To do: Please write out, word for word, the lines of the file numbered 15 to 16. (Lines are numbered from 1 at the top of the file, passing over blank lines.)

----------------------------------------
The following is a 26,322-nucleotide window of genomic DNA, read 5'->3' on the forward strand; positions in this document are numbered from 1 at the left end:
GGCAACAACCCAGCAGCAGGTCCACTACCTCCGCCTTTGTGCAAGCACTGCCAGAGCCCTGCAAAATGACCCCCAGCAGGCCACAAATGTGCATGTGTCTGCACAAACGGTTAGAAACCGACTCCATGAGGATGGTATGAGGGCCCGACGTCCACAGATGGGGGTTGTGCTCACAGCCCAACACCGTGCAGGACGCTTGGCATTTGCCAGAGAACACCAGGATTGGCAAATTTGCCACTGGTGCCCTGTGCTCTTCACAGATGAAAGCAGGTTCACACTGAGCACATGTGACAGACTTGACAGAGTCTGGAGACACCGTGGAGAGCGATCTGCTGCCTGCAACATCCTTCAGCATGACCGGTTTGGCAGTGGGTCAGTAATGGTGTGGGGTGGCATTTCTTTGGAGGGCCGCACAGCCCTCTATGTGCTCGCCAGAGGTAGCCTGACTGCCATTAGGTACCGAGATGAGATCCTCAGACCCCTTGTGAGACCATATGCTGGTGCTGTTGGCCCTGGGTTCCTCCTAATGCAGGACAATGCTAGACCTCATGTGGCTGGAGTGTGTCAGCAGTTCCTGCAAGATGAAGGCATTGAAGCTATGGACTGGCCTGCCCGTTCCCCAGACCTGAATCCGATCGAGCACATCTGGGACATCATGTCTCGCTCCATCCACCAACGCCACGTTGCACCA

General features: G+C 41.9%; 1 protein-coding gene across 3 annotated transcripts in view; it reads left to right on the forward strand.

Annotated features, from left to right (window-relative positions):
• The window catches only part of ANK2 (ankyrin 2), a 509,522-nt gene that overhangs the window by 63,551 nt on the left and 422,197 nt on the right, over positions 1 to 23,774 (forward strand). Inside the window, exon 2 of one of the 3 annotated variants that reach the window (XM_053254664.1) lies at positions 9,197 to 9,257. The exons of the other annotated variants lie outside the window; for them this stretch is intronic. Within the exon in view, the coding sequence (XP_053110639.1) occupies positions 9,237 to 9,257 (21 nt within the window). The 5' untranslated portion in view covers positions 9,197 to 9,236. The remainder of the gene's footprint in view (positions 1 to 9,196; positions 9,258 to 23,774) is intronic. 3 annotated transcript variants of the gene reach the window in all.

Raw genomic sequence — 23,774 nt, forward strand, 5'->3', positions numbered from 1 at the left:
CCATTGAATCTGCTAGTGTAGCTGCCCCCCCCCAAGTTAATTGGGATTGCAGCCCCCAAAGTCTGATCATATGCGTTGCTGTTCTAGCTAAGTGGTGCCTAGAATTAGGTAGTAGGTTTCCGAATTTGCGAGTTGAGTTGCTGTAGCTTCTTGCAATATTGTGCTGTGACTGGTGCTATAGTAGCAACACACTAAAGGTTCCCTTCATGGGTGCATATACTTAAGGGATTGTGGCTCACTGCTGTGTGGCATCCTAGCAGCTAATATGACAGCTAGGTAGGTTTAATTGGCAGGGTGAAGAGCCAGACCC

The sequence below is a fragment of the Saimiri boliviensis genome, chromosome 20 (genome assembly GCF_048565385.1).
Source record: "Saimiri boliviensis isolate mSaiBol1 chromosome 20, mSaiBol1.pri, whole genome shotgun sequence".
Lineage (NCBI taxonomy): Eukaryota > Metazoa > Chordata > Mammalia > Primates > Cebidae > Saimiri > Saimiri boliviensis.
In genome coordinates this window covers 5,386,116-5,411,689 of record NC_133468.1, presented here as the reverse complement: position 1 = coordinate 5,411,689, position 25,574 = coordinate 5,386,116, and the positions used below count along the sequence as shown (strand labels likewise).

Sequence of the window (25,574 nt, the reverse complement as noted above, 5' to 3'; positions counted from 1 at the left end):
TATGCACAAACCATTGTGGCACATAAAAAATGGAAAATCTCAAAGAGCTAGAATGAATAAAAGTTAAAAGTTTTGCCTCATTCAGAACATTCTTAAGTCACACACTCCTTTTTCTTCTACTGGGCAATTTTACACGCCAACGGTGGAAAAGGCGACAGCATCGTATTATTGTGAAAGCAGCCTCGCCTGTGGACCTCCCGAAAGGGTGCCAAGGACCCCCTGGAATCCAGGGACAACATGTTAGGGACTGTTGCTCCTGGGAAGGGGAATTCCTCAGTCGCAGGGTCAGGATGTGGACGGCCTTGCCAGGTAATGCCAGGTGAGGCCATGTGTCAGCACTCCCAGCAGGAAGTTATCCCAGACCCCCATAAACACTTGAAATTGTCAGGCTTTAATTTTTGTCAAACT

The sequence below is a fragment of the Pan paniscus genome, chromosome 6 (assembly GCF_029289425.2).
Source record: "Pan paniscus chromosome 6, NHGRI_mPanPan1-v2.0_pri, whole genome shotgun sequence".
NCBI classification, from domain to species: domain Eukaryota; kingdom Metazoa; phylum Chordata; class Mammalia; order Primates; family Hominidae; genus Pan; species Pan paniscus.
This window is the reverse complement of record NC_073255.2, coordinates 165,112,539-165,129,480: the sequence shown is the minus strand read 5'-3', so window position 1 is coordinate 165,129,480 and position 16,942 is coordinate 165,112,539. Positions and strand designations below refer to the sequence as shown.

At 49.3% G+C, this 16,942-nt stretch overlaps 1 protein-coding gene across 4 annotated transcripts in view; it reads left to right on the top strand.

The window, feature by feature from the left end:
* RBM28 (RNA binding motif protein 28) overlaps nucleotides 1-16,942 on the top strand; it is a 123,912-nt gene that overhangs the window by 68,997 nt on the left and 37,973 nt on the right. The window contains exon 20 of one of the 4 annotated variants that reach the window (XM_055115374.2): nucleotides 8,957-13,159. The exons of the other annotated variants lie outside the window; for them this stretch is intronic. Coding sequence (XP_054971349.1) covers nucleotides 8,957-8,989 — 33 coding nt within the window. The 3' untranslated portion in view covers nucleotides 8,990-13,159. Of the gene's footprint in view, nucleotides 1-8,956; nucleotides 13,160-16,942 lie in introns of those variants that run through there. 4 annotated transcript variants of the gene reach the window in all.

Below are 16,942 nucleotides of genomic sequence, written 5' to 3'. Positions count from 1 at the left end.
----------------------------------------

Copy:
Source record: "Pan paniscus chromosome 6, NHGRI_mPanPan1-v2.0_pri, whole genome shotgun sequence".
NCBI classification, from domain to species: domain Eukaryota; kingdom Metazoa; phylum Chordata; class Mammalia; order Primates; family Hominidae; genus Pan; species Pan paniscus.